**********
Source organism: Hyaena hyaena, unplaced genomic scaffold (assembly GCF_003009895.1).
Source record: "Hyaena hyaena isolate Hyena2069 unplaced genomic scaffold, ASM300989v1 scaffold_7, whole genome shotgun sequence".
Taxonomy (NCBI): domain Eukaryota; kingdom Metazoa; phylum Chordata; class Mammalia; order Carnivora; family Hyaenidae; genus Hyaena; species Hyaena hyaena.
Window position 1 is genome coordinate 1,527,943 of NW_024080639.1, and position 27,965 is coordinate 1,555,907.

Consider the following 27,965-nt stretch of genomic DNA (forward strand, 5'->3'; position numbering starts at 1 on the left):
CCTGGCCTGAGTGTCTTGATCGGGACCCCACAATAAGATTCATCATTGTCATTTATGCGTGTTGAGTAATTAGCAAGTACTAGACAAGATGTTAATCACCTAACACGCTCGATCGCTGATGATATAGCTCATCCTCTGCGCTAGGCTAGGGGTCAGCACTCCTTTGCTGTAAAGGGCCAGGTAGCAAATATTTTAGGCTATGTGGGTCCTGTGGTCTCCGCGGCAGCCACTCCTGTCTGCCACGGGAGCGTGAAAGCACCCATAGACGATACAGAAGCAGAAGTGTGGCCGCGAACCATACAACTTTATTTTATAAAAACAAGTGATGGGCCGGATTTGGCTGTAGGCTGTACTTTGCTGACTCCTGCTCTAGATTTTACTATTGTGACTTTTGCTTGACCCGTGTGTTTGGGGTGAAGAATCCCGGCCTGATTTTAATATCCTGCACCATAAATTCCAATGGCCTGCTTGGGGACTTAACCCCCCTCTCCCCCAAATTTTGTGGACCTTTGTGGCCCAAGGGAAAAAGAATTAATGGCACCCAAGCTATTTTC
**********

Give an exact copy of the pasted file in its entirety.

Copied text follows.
Source organism: Hyaena hyaena, unplaced genomic scaffold (assembly GCF_003009895.1).
Source record: "Hyaena hyaena isolate Hyena2069 unplaced genomic scaffold, ASM300989v1 scaffold_7, whole genome shotgun sequence".
Taxonomy (NCBI): domain Eukaryota; kingdom Metazoa; phylum Chordata; class Mammalia; order Carnivora; family Hyaenidae; genus Hyaena; species Hyaena hyaena.
Window position 1 is genome coordinate 1,527,943 of NW_024080639.1, and position 27,965 is coordinate 1,555,907.

Consider the following 27,965-nt stretch of genomic DNA (forward strand, 5'->3'; position numbering starts at 1 on the left):
CCTGGCCTGAGTGTCTTGATCGGGACCCCACAATAAGATTCATCATTGTCATTTATGCGTGTTGAGTAATTAGCAAGTACTAGACAAGATGTTAATCACCTAACACGCTCGATCGCTGATGATATAGCTCATCCTCTGCGCTAGGCTAGGGGTCAGCACTCCTTTGCTGTAAAGGGCCAGGTAGCAAATATTTTAGGCTATGTGGGTCCTGTGGTCTCCGCGGCAGCCACTCCTGTCTGCCACGGGAGCGTGAAAGCACCCATAGACGATACAGAAGCAGAAGTGTGGCCGCGAACCATACAACTTTATTTTATAAAAACAAGTGATGGGCCGGATTTGGCTGTAGGCTGTACTTTGCTGACTCCTGCTCTAGATTTTACTATTGTGACTTTTGCTTGACCCGTGTGTTTGGGGTGAAGAATCCCGGCCTGATTTTAATATCCTGCACCATAAATTCCAATGGCCTGCTTGGGGACTTAACCCCCCTCTCCCCCAAATTTTGTGGACCTTTGTGGCCCAAGGGAAAAAGAATTAATGGCACCCAAGCTATTTTC